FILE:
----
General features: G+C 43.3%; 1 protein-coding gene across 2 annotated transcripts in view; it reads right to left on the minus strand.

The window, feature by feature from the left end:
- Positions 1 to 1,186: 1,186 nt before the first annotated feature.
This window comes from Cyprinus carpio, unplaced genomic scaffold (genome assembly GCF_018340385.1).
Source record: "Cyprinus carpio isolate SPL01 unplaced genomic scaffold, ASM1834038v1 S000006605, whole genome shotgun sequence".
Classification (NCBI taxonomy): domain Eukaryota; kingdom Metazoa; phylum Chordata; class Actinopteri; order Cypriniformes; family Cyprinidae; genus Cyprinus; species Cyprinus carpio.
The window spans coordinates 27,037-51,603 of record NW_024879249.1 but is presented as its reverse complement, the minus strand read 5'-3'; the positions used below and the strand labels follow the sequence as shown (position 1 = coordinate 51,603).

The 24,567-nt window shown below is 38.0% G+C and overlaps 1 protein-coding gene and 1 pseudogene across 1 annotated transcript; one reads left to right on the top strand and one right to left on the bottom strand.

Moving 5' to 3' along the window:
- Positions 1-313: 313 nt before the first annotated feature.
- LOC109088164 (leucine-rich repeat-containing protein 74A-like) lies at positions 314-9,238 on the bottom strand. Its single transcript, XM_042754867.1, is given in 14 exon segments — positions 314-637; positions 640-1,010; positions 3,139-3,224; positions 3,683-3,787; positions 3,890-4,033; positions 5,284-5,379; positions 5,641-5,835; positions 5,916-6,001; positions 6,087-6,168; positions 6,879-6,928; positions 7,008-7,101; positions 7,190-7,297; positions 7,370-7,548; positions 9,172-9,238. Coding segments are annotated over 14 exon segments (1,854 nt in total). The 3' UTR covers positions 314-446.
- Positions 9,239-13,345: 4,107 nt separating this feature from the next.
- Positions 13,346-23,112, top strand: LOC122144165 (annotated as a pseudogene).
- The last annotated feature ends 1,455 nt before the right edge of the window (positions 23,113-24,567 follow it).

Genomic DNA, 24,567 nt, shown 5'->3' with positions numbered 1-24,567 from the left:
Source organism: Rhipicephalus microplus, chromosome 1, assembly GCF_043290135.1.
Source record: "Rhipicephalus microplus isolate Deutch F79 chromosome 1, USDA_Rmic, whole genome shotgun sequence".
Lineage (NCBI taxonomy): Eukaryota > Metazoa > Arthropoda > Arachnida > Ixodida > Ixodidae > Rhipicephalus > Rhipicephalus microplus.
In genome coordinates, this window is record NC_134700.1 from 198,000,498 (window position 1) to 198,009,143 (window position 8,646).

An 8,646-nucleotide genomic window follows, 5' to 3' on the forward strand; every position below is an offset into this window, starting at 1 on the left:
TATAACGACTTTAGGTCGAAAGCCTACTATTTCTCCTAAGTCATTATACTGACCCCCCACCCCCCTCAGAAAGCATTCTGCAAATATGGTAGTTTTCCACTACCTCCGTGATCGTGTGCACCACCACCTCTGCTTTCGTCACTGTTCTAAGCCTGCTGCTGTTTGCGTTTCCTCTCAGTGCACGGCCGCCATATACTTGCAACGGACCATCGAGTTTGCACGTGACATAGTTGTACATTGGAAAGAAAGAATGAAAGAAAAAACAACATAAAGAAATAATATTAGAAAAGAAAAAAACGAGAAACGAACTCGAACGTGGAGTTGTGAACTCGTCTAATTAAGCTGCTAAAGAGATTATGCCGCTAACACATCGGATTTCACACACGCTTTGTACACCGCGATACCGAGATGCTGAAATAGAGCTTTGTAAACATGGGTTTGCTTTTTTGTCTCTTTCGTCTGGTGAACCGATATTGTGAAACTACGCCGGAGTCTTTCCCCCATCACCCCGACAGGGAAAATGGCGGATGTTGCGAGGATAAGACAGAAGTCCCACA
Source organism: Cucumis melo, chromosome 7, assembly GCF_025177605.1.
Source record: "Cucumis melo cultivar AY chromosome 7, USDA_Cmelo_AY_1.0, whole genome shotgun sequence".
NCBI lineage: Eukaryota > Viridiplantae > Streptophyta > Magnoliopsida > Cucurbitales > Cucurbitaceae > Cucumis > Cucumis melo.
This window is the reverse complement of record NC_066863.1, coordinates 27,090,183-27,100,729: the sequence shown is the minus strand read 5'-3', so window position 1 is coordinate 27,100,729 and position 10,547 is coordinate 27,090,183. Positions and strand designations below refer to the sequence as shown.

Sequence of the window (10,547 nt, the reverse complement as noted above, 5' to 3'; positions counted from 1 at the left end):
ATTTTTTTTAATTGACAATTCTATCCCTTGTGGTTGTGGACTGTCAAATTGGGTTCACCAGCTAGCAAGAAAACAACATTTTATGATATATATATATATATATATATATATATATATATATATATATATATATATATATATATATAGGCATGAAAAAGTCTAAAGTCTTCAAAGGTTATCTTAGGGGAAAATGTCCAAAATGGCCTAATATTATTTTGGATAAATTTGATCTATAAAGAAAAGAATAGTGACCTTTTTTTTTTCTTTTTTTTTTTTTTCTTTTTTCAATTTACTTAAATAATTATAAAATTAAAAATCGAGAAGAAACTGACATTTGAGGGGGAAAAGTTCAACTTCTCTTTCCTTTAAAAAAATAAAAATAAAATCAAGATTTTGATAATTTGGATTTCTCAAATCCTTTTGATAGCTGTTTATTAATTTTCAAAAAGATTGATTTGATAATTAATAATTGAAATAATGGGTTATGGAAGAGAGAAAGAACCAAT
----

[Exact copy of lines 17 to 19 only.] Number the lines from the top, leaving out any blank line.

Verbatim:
Source record: "Rhipicephalus microplus isolate Deutch F79 chromosome 1, USDA_Rmic, whole genome shotgun sequence".
Lineage (NCBI taxonomy): Eukaryota > Metazoa > Arthropoda > Arachnida > Ixodida > Ixodidae > Rhipicephalus > Rhipicephalus microplus.
In genome coordinates, this window is record NC_134700.1 from 198,000,498 (window position 1) to 198,009,143 (window position 8,646).